/ Modified jun 12, 2016 4:26 p.m.

On Pima County Streets: Is One Traffic Death Too Many?

Why do traffic crashes and the casualties from them remain a persistent problem?

Alexandria Lara was pregnant when she and boyfriend Martin Verdugo and Sheyla Velarde were killed in a crash at East 6th Street and North Country Club Road in Tucson last July.

They were among the 91 people who lost their lives in traffic crashes in Pima County last year, according to the Arizona Department of Transportation's Crash Facts Report.

Alcohol was involved in 40 of those deaths. Nineteen were pedestrians, and five were cyclists.

Brendan Lyons was riding his bike to Sabino Canyon one October morning in 2013 when he was struck and nearly killed by a distracted driver.

"All too often we feel it's not going to happen to me. But the truth is, it doesn't happen to you until it happens to you," said Lyons.

Lyons, who worked as a firefighter before his crash, runs the local chapter of a bike safety organization Look! Save a Life. He said crashes, like the one that nearly killed him, are entirely avoidable.

"I often reflect upon how lucky I am and fortunate to be here. But it's not fair when you talk to these families who have lost loved ones.

He said he wants the Legislature to ban texting while driving. Many local governments have made the practice illegal, including the city of Tucson and Pima County, but Arizona is one of two states in U.S. that lack such a ban. State Senator Steve Farley has been trying for years to change that.

"I was actually the first legislator in the country to propose a ban on texting while driving," he said. "The problem has been boiled down to one person: Senator Andy Biggs, who's now senate president."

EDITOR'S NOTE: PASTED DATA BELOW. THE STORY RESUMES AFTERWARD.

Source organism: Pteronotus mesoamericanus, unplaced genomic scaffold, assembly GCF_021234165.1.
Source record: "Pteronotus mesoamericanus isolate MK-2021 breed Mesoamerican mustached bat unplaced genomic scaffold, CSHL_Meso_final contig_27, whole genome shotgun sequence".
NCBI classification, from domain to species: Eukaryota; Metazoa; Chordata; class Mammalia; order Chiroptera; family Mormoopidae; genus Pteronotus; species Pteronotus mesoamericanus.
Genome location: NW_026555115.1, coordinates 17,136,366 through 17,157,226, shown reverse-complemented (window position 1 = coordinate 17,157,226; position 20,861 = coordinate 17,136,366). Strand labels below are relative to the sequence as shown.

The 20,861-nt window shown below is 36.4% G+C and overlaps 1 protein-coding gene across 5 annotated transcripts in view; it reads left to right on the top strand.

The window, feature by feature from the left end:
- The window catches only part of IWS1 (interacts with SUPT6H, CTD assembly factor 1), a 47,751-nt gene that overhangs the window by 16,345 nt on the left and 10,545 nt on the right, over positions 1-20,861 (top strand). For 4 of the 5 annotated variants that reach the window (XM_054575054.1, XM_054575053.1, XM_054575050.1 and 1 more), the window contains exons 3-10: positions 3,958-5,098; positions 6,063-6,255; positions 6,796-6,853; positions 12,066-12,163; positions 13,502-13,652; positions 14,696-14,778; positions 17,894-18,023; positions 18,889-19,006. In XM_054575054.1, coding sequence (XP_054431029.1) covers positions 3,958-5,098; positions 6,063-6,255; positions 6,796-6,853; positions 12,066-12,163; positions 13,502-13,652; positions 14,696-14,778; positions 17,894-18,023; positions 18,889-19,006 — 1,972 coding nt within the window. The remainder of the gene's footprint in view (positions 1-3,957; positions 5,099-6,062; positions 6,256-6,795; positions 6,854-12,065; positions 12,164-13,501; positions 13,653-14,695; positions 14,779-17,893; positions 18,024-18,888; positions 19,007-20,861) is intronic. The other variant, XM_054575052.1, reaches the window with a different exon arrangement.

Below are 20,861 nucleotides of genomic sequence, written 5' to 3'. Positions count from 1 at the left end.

"It's not a partisan thing. Eighty-three percent to 92 percent of Arizonans, depending on which poll you read, agree that we need to have a law banning driving while texting," he said. "You can't find 90 percent of Arizonans agreeing on anything, whether it's mom, apple pie, baseball, but they agree that this is a dangerous practice that should be banned."

Laws, of course, are only one part of the puzzle.

"We need to treat this like it's a public health epidemic," said Emily Yetman, executive director of the Living Streets Alliance.

She said it's time for Tucsonans to say that one traffic fatality is too many. Yetman and her organization are working to change attitudes towards mobility and encouraging the city to invest in sidewalks, bike lanes and crosswalks - infrastructure that keeps pedestrians and cyclists safe.

"We're all people, we all need to get around, and we deserve to be able to do that safely," said Yetman.


  • Brendan Lyons, executive director, Look! Save a Life
  • Steve Farley, state senator, assistant minority leader
  • Emily Yetman, executive director, Living Streets Alliance

On the journalists roundtable:

  • Murphy Woodhouse, reporter, Arizona Daily Star
  • Michel Marizco, senior editor, KJZZ Fronteras Desk in Tucson
  • Nancy Montoya, Arizona Public Media
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